Yoga Sutra 4.22 awareness of the idea of the self

Sūtra IV.22

In assumption of its (the mind’s) form on the part of the unmoving consciousness, is awareness of the idea of the self

In when there is assumption of its (the mind’s) form on the part of the unmoving consciousness, there is comes to be awareness of the idea of the self. The consciousness is awareness, Puruṣa, which as it never changes, is unmoving. There is assumption on the part of the consciousness, though unmoving, of its form. It refers back to the familiar mind (citta), and assumption of its form means assumption of the form of that mind. In the assumption of its form by that consciousness, there comes to be awareness of the idea of the self (sva).

In the mind, there comes about a perception of the notion (bauddha-pratyaya) of the self. It is for this that the mind (buddhi) transforms itself into notions of objects like sound.

The power-of-the-experiencer does not change. Unmoving, it has as it were passed into the changing object, conforming to its function. The assumption of its form of borrowed consciousness by mere resemblance to the mental process, and not distinguished from it, is what is called the mental process of knowing. So it is said:

Neither underworld nor mountain crevasse,
nor darkness nor submarine depth, Is the secret cave in which is hidden the eternal
Brahman:

(But) it is the mental process when not discriminated –
thus they teach.

He makes it clear: The power-of-the-experiencer (bhoktṛ-śakti) the power-of-the-Seer as has been described does not change. Unmoving though it is, it has as it were passed into the changing object the idea in the mind (bauddha-pratyaya), as the field of the thinking subject, conforming to its function, conforming, as it were, perceiving it as its seer. An idea in the mind (bauddha-pratyaya), by merely arising becomes an object for it. The power-of-the-experiencer, perceiving it, conforms to that idea in the mind, the mental function (vṛtti).

The assumption of its form of borrowed consciousness, acquiring its form of being endowed with consciousness, the form of being endowed with a Puruṣa, the form attained by that mental process – as a lump of glowing iron gets the form of being endowed with fire placed near it – from being the object-of-sight, by mere resemblance to the mental process by its mere conformity to the mental process, and not distinguished from it, this is what is called the mental process of knowing (jña), the mental process of pure knowing, being the mental process of mere perception (upalabdhi). So it was said: ‘Otherwise, it conforms itself to the mental process’ (I.4), and further clarified with: ‘Experience is the idea which does not distinguish (Puruṣa from mind-sattva)’ (II.35).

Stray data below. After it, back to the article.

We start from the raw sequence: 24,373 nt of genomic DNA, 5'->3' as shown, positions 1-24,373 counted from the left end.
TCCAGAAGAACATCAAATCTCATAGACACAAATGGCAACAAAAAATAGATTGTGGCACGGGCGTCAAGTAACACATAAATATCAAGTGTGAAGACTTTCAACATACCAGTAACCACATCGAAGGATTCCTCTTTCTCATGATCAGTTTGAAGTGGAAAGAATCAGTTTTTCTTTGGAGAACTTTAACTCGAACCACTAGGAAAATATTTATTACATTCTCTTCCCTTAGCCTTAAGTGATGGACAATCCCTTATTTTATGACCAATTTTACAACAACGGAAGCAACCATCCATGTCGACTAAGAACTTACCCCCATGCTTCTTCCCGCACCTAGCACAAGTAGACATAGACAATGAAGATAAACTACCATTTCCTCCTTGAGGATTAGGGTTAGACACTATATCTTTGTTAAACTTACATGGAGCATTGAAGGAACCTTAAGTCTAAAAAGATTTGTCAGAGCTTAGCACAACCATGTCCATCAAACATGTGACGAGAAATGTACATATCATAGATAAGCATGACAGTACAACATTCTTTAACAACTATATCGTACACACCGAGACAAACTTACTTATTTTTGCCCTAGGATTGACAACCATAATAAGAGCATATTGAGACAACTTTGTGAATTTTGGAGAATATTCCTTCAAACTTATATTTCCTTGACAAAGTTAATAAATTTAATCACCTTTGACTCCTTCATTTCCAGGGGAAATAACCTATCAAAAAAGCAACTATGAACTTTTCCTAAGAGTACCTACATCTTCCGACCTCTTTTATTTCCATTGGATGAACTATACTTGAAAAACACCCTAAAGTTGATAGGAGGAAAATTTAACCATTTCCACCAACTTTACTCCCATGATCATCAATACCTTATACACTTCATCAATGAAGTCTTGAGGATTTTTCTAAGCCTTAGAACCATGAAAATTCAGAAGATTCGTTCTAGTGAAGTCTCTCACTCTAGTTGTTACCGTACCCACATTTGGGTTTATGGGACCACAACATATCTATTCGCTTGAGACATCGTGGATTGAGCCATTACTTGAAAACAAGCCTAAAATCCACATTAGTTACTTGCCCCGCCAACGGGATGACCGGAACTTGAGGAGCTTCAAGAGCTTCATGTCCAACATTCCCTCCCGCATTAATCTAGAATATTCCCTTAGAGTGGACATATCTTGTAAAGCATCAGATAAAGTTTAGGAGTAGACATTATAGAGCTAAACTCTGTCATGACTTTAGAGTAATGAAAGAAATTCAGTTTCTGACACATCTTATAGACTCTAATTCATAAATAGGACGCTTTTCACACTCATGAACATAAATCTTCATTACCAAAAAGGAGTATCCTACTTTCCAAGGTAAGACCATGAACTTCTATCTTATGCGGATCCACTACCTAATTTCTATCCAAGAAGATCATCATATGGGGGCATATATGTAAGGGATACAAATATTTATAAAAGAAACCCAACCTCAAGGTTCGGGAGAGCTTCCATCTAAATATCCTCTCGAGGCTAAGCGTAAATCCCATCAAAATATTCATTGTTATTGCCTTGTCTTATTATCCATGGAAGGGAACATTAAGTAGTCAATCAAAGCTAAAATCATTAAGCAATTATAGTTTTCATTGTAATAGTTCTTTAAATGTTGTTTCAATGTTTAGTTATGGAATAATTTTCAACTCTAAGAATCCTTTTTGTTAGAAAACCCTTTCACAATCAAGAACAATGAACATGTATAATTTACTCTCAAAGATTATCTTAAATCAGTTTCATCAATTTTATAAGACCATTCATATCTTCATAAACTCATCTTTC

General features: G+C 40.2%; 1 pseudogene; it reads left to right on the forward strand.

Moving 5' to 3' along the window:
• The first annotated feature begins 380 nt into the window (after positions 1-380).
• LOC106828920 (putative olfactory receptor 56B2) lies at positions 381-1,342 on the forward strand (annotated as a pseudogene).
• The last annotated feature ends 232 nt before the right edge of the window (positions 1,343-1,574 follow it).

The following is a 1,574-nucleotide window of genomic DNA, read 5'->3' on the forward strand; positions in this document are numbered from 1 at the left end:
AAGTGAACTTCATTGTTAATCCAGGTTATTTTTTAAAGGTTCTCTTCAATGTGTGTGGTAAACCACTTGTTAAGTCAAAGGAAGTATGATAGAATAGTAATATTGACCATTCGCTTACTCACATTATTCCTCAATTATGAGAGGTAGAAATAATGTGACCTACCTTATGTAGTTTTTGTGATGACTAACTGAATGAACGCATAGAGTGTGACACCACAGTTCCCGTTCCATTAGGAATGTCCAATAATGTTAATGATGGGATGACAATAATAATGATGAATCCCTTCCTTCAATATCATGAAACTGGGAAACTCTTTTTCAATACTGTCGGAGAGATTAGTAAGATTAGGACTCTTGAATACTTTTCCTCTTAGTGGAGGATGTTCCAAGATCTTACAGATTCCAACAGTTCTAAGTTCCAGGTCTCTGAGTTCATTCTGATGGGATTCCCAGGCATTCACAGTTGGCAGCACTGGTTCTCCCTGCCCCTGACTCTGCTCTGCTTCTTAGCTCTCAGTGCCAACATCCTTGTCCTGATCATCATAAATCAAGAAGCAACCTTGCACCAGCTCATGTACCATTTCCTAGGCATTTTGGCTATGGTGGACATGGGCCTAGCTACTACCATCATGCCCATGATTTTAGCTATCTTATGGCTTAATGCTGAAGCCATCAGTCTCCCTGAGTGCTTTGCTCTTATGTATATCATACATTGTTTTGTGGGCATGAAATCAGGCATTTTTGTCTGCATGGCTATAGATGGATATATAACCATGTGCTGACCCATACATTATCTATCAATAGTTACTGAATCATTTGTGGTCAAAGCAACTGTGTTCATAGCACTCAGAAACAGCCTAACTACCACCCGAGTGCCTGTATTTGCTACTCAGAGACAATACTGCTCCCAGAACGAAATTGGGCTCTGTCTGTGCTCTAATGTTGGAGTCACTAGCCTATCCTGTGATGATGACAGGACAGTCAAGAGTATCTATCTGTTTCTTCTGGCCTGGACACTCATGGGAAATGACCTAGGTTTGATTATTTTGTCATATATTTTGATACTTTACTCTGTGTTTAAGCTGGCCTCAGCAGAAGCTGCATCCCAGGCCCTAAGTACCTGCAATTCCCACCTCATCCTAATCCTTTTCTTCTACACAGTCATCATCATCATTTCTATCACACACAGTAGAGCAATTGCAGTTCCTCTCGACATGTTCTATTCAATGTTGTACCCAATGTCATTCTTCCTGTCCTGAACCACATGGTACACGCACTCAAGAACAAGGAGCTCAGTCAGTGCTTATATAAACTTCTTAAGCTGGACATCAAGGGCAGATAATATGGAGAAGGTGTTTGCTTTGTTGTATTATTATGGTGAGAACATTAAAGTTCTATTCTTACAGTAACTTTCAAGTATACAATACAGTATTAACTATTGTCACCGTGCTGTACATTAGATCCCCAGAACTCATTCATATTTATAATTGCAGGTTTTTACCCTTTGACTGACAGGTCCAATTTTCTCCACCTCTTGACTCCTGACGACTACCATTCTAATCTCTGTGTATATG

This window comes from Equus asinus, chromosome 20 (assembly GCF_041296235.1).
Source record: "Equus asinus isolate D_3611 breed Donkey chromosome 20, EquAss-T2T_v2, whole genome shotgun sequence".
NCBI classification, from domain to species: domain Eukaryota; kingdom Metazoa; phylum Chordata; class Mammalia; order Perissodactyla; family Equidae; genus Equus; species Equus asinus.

The assumption of the form of the mind comes from the fact of difference between experiencer and experienced. Without a separate experiencer, there would be no reason for any appearance of mind alone as seer and seen. So it was well said that the followers of Sānkhya and Yoga understand by the word ‘sva’ the Puruṣa, while others, though in fact understanding it, yet shrink from admitting it.

So it is said – by mere resemblance to the process of the mind (buddhi-vṛtti) the ‘knowledge’ process is perceived in mind (buddhi) alone, and not outside it – Neither underworld nor mountain crevasse, nor darkness nor submarine depth nor any such thing, Is the secret cave in which cave is hidden the eternal Brahman. That secret cave is not the underworld or the other regions. As to that secret cave, where It is hidden: It is the mental process, it is in the secret cave of the mind (buddhi), the mental process called Self (ātman), called Brahman, when not discriminated, when it has not been separated out, when it is not discriminated from the process of the mind, thus they teach, those who can see the difference (vivekin).

Why is it then that Puruṣa assumes the form of the mind? Or again, is it that it (mind) is then experiencing its own buddhi, thus giving rise to the error of the Vaināśika Buddhists, who say that it is mind (citta) alone that is both object (grāhya) and subject (grāhaka)?

On that point, this is what is to be accepted:

 

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